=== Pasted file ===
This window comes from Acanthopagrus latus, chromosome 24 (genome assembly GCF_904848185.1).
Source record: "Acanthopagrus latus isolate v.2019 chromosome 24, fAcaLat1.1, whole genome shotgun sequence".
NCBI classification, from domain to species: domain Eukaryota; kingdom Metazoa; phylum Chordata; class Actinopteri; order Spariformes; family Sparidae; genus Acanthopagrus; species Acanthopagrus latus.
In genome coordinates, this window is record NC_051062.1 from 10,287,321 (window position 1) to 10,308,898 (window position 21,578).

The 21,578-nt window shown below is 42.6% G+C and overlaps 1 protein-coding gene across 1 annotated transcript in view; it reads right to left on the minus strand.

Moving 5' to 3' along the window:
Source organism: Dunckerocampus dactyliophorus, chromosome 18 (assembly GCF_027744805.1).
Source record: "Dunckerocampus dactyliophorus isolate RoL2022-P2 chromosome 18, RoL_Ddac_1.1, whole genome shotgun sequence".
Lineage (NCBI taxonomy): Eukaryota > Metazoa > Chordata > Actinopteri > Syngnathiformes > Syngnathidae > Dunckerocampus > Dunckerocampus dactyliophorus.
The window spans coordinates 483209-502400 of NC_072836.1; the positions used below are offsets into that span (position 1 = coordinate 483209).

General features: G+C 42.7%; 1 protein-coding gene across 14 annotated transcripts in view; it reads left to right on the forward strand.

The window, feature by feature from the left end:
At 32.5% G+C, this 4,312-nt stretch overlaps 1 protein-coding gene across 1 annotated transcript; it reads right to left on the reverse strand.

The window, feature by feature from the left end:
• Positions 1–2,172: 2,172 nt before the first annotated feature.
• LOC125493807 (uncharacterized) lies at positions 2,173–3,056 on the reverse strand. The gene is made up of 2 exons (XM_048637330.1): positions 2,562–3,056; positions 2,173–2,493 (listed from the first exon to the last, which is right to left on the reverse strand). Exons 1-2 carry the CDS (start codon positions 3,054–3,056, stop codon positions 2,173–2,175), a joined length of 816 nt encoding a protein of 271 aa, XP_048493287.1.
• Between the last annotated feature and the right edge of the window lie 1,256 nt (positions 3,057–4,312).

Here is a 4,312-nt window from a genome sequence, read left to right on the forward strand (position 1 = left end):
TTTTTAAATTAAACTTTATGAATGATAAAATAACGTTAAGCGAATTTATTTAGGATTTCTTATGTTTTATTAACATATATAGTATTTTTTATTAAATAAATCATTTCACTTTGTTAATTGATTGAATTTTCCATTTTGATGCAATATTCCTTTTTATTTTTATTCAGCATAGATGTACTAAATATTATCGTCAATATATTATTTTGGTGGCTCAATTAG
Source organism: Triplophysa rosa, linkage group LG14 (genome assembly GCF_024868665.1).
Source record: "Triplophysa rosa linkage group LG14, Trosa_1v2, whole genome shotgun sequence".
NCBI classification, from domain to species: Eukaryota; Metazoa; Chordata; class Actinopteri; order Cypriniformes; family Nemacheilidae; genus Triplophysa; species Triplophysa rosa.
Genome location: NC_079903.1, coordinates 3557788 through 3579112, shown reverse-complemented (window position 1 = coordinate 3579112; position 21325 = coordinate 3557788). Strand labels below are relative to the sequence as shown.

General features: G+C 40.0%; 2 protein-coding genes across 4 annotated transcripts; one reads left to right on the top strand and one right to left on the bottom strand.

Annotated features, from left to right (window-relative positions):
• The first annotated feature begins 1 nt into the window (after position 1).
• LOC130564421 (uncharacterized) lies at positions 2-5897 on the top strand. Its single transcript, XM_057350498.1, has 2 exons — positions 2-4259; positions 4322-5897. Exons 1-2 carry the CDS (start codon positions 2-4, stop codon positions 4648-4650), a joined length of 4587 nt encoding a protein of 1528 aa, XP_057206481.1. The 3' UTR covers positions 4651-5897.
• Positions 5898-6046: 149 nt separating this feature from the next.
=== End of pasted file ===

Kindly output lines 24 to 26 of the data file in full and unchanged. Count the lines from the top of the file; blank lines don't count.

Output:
General features: G+C 40.0%; 2 protein-coding genes across 4 annotated transcripts; one reads left to right on the top strand and one right to left on the bottom strand.

Annotated features, from left to right (window-relative positions):
• The first annotated feature begins 1 nt into the window (after position 1).